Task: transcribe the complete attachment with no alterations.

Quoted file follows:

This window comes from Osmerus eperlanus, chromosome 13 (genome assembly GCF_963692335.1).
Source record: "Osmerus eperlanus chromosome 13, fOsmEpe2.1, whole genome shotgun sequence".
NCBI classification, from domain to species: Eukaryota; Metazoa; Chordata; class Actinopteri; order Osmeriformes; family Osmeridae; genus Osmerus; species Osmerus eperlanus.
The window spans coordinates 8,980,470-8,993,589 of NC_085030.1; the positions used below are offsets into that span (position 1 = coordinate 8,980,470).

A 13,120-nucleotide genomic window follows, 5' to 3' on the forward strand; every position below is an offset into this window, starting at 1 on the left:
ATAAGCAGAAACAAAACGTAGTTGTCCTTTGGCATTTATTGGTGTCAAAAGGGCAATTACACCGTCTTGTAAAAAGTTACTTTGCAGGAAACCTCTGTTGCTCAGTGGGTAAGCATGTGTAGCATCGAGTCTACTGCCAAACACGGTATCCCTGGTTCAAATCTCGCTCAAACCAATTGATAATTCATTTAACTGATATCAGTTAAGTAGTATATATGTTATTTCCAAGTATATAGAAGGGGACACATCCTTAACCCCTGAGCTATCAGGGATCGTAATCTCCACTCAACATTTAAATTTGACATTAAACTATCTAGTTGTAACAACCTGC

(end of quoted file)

This window comes from Osmerus eperlanus, chromosome 13 (genome assembly GCF_963692335.1).
Source record: "Osmerus eperlanus chromosome 13, fOsmEpe2.1, whole genome shotgun sequence".
NCBI classification, from domain to species: Eukaryota; Metazoa; Chordata; class Actinopteri; order Osmeriformes; family Osmeridae; genus Osmerus; species Osmerus eperlanus.
The window spans coordinates 8,980,470-8,993,589 of NC_085030.1; the positions used below are offsets into that span (position 1 = coordinate 8,980,470).

A 13,120-nucleotide genomic window follows, 5' to 3' on the forward strand; every position below is an offset into this window, starting at 1 on the left:
ATAAGCAGAAACAAAACGTAGTTGTCCTTTGGCATTTATTGGTGTCAAAAGGGCAATTACACCGTCTTGTAAAAAGTTACTTTGCAGGAAACCTCTGTTGCTCAGTGGGTAAGCATGTGTAGCATCGAGTCTACTGCCAAACACGGTATCCCTGGTTCAAATCTCGCTCAAACCAATTGATAATTCATTTAACTGATATCAGTTAAGTAGTATATATGTTATTTCCAAGTATATAGAAGGGGACACATCCTTAACCCCTGAGCTATCAGGGATCGTAATCTCCACTCAACATTTAAATTTGACATTAAACTATCTAGTTGTAACAACCTGC